Guess what folks, in 6 momths the earth will cool down. That's called winter. It may also snow during this "global cooling" period known as winter so run out and buy up all the bread, eggs, milk, and TP you can find.

Posted by: Give me a break | August 9, 2006 1:32 PM

You reek what you sow....

Posted by: Frank | August 9, 2006 2:00 PM

Give me a break! To compare knowledge and beliefs a couple of hundred years ago to the knowledge gained by technology and scientific advancements is absurd. If you knew ANYTHING, you would the great majority of technological advances has occurred in the last 60 years.

Posted by: Steve is a moron | August 9, 2006 2:09 PM

Brilliant argument. A lot of preschoolers will be impressed.

Posted by: Give me a break is a moron too! | August 9, 2006 2:13 PM

First, Global Warming is not a myth. It is a theory. A theory with more evidence than your six day creationist belief, Mr. "Give me a break".

Now, two curiousities I've noted:
1) Last month (July) was the second hottest July on record. What are the hottest and third hottest? 1936 and 1934, respectively.

2) Last 2005 hurricane season had the most named storms on record (28). The previous record: 1933 (21). (I always preface the older lists by pointing out that this is 21 known storms. Several hurricanes every year never make landfall and in 1933 we did not have the satellites to know about every one.)

Isn't it interesting that in 1933 after a whopping number of hurricanes they had a record hot July (at that time) the very next year in 1934. Now, in 2005, we have a greater amount of hurricane activity and the "very next year" in 2006, we have a record hot July. COULD THIS BE A PATTERN? A 70+year weather cycle? Will July 2008 break the 1936 July record? Or just a neat coicidence? We'll have to wait until July 2008 I guess.

Posted by: terry | August 9, 2006 2:22 PM

I think most Americans realize that, realistically, there is nothing we can do about global warming. Look at Kyoto- even the signers admit that if the cuts are realized, it's not going to stop or reverse it (they say "it's a good start"). And European signers can't even meet the modest reduction in Kyoto. Meanwhile it excludes China and India, both of which will soon ecclipse the US on carbon output. Do you think communist China is going to cut it's production and output at the same time it is trying to rival the US in world might? 2 things- 1) Global Warming is coming and nothing will stop it, so enjoy it while it lasts. 2) Global warming will not wipe out life as we know it, at least not humankind. We are THE most adaptative species on the planet. It may reduce our numbers by 1/2-3/4, but the earth needs that anyway. As for other species that are wiped out, others will take their place. It's evolution baby!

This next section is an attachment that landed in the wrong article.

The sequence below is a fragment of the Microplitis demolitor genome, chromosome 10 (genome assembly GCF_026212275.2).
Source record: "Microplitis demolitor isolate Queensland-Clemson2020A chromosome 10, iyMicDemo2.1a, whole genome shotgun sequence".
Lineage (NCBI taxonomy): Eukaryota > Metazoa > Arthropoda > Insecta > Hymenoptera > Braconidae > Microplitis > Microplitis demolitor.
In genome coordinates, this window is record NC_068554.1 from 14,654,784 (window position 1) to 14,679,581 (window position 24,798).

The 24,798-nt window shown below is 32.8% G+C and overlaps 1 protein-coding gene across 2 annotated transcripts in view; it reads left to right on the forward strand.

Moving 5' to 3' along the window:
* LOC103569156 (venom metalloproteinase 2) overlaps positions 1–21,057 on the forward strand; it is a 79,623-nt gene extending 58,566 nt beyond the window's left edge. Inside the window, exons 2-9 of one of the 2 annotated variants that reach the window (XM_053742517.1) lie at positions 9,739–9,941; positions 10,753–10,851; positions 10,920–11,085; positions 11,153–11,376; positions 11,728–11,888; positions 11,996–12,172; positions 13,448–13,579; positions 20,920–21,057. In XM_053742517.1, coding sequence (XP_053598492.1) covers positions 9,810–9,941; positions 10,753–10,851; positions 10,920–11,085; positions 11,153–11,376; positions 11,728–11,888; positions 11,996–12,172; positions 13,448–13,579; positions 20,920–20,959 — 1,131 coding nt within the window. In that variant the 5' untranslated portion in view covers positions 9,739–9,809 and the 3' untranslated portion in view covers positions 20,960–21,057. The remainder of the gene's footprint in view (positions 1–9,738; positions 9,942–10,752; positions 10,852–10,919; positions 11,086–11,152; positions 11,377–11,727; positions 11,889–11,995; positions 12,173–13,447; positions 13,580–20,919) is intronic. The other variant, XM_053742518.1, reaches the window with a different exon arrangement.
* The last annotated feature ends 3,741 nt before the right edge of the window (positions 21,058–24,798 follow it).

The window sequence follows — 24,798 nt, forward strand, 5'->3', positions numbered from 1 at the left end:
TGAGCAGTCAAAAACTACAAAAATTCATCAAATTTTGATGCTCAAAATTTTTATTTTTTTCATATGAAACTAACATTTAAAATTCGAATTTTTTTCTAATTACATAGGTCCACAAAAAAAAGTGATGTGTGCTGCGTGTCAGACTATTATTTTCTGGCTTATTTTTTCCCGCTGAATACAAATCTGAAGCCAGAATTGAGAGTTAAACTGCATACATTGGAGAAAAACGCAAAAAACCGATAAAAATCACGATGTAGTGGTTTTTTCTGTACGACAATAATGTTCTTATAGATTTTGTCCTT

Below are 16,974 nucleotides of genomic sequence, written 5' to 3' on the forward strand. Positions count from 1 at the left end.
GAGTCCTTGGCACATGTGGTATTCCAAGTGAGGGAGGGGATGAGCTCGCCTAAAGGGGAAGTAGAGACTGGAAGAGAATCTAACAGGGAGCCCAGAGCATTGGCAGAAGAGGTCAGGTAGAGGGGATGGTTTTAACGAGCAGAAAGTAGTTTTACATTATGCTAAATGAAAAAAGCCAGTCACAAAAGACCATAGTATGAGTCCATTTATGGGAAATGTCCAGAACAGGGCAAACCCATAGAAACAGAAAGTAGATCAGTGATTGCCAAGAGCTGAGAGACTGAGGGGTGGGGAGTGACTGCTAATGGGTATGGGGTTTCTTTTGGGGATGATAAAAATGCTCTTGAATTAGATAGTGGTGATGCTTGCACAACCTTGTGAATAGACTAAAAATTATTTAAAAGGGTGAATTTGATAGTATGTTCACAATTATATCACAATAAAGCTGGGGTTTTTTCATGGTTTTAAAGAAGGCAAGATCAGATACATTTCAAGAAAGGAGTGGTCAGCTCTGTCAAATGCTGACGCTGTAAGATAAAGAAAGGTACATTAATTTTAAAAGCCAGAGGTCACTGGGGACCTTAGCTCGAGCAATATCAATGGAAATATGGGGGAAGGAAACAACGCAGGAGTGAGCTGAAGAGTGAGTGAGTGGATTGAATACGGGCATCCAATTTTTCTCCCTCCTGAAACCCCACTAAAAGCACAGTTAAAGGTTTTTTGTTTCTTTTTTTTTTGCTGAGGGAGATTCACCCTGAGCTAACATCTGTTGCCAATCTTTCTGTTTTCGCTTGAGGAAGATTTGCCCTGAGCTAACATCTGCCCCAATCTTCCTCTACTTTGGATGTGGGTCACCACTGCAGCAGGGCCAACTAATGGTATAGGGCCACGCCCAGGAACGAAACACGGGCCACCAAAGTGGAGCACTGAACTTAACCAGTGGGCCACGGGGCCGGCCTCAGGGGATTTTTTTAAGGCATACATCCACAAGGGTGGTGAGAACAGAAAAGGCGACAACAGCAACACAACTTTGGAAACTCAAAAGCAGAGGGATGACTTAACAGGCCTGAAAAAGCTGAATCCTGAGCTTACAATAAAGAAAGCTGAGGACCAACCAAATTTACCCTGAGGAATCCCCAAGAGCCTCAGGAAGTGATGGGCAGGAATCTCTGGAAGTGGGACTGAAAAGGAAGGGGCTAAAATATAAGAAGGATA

Posted by: doodoobrown | August 9, 2006 2:36 PM

What does Che have to say about all this?

Posted by: Stick | August 9, 2006 2:47 PM

"But some people complain so much that I wonder why they live in a former swamp with a two-centuries-old reputation for truly miserable summers. "

because it has the #1 economy in the nation?

Posted by: dumb-ass blog contributor | August 9, 2006 2:47 PM

1. There is no such thing as global warming, it was invented by liberal scientists. 2. If global warming does exist, it is just a natural cycle not caused by human behavoir. 3. If global warming exists and is caused by human behavior, it is too late to do anything about it. 4. If global warming exists, was caused by humans, and we still have time to try and change things, it would cost too much to do anything.

Posted by: neocon | August 9, 2006 2:56 PM

The reason nothing gets done is because of the attitude of people like in the posts by Yawn, Steve, D. King, henny penny, hmmmmm, and Give me a break.

Wake up people! One of the news shows a couple of days ago (Dateline I think) had one of Reagan's science advisors on there saying the science is practically inarguable that there is a major warming event going on, and that even if we could drastically cut our CO2 output right now, there is enough we've already put in the atmosphere to continue heating the planet for a couple of hundred years before the climate would stabilize.